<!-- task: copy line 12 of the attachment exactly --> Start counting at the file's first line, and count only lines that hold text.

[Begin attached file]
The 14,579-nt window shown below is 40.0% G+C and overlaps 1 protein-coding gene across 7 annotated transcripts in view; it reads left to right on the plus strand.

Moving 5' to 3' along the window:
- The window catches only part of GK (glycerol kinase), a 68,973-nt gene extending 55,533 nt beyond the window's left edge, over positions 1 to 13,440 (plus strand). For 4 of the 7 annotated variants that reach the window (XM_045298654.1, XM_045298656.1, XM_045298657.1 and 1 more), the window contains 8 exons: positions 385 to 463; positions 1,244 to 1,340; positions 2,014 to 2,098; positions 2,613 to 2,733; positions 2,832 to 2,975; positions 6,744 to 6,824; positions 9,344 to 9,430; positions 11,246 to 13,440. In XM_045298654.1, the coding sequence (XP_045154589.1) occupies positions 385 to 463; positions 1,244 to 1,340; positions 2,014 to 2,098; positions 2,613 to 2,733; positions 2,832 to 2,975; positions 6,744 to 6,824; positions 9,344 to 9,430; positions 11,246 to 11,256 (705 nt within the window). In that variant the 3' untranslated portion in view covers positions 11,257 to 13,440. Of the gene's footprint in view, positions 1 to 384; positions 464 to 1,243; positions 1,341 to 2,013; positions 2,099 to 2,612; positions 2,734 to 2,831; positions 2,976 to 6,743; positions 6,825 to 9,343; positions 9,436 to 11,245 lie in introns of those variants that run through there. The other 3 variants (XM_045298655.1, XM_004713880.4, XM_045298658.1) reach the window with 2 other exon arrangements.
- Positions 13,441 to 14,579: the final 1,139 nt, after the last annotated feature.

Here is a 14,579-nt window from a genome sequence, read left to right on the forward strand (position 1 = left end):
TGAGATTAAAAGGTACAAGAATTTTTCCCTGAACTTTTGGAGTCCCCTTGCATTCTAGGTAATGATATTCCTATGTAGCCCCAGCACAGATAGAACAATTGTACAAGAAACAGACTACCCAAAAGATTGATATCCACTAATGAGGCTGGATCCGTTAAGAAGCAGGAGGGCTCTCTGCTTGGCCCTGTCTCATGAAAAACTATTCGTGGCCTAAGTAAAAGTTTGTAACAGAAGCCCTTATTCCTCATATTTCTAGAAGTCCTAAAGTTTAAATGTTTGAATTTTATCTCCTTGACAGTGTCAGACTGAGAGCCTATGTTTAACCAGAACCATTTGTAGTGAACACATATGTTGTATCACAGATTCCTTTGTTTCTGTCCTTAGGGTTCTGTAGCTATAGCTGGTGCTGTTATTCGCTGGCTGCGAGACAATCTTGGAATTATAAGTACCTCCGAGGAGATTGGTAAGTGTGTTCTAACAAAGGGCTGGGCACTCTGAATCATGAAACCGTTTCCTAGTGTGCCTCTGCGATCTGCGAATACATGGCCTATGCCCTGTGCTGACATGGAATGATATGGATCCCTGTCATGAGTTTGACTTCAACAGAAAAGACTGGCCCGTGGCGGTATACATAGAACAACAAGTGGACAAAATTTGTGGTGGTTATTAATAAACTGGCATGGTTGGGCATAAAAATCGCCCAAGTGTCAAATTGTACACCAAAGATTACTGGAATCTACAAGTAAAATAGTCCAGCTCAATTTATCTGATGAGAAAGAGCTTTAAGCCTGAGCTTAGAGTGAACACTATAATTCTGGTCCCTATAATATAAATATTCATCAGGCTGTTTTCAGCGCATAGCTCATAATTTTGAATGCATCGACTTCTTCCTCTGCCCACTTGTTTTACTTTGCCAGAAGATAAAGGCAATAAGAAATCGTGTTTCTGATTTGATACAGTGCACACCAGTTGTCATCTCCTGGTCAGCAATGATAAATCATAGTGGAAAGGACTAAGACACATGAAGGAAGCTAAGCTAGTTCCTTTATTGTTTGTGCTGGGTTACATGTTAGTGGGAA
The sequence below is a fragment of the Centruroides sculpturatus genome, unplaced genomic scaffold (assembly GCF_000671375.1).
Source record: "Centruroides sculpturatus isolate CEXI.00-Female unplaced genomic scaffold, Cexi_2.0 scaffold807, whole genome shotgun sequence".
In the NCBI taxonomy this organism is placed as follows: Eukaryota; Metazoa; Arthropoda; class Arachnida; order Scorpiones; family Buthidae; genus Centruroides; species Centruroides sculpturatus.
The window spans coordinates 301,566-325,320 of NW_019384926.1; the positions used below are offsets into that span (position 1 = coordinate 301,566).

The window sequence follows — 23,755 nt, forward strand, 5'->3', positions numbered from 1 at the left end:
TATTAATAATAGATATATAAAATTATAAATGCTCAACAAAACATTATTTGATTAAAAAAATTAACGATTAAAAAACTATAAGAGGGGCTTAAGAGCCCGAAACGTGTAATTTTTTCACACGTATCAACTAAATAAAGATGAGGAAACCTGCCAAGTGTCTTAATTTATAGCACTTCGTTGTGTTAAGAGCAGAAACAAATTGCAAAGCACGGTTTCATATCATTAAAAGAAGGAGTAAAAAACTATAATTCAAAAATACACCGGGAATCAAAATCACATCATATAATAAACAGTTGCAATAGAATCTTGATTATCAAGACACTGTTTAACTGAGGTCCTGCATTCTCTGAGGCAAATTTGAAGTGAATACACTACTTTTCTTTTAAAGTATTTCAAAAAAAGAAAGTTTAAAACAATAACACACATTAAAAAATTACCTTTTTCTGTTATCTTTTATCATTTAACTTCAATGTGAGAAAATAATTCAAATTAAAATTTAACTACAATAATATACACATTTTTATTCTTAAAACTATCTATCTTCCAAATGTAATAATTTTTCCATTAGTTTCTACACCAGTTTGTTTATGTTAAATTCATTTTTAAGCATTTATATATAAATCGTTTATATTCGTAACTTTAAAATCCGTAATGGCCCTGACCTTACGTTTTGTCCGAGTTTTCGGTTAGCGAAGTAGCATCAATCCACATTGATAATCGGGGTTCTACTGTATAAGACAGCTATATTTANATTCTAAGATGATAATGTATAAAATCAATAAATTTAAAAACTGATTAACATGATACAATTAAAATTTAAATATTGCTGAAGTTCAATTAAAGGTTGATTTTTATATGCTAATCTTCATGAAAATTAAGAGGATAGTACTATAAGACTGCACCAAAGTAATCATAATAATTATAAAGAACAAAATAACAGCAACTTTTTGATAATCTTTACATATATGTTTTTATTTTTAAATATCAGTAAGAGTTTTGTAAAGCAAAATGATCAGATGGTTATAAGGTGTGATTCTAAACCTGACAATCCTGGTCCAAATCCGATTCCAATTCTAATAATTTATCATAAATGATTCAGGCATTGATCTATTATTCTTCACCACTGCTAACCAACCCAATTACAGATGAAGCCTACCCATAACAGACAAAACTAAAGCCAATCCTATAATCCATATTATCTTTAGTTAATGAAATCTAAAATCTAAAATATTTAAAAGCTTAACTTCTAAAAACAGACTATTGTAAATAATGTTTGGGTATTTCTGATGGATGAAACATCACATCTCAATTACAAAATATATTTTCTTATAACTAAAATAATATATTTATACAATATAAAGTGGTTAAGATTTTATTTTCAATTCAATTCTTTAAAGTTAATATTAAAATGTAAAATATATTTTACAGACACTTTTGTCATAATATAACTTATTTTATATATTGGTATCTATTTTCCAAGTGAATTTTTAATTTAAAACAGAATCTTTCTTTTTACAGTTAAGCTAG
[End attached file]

TATTAATAATAGATATATAAAATTATAAATGCTCAACAAAACATTATTTGATTAAAAAAATTAACGATTAAAAAACTATAAGAGGGGCTTAAGAGCCCGAAACGTGTAATTTTTTCACACGTATCAACTAAATAAAGATGAGGAAACCTGCCAAGTGTCTTAATTTATAGCACTTCGTTGTGTTAAGAGCAGAAACAAATTGCAAAGCACGGTTTCATATCATTAAAAGAAGGAGTAAAAAACTATAATTCAAAAATACACCGGGAATCAAAATCACATCATATAATAAACAGTTGCAATAGAATCTTGATTATCAAGACACTGTTTAACTGAGGTCCTGCATTCTCTGAGGCAAATTTGAAGTGAATACACTACTTTTCTTTTAAAGTATTTCAAAAAAAGAAAGTTTAAAACAATAACACACATTAAAAAATTACCTTTTTCTGTTATCTTTTATCATTTAACTTCAATGTGAGAAAATAATTCAAATTAAAATTTAACTACAATAATATACACATTTTTATTCTTAAAACTATCTATCTTCCAAATGTAATAATTTTTCCATTAGTTTCTACACCAGTTTGTTTATGTTAAATTCATTTTTAAGCATTTATATATAAATCGTTTATATTCGTAACTTTAAAATCCGTAATGGCCCTGACCTTACGTTTTGTCCGAGTTTTCGGTTAGCGAAGTAGCATCAATCCACATTGATAATCGGGGTTCTACTGTATAAGACAGCTATATTTANATTCTAAGATGATAATGTATAAAATCAATAAATTTAAAAACTGATTAACATGATACAATTAAAATTTAAATATTGCTGAAGTTCAATTAAAGGTTGATTTTTATATGCTAATCTTCATGAAAATTAAGAGGATAGTACTATAAGACTGCACCAAAGTAATCATAATAATTATAAAGAACAAAATAACAGCAACTTTTTGATAATCTTTACATATATGTTTTTATTTTTAAATATCAGTAAGAGTTTTGTAAAGCAAAATGATCAGATGGTTATAAGGTGTGATTCTAAACCTGACAATCCTGGTCCAAATCCGATTCCAATTCTAATAATTTATCATAAATGATTCAGGCATTGATCTATTATTCTTCACCACTGCTAACCAACCCAATTACAGATGAAGCCTACCCATAACAGACAAAACTAAAGCCAATCCTATAATCCATATTATCTTTAGTTAATGAAATCTAAAATCTAAAATATTTAAAAGCTTAACTTCTAAAAACAGACTATTGTAAATAATGTTTGGGTATTTCTGATGGATGAAACATCACATCTCAATTACAAAATATATTTTCTTATAACTAAAATAATATATTTATACAATATAAAGTGGTTAAGATTTTATTTTCAATTCAATTCTTTAAAGTTAATATTAAAATGTAAAATATATTTTACAGACACTTTTGTCATAATATAACTTATTTTATATATTGGTATCTATTTTCCAAGTGAATTTTTAATTTAAAACAGAATCTTTCTTTTTACAGTTAAGCTAG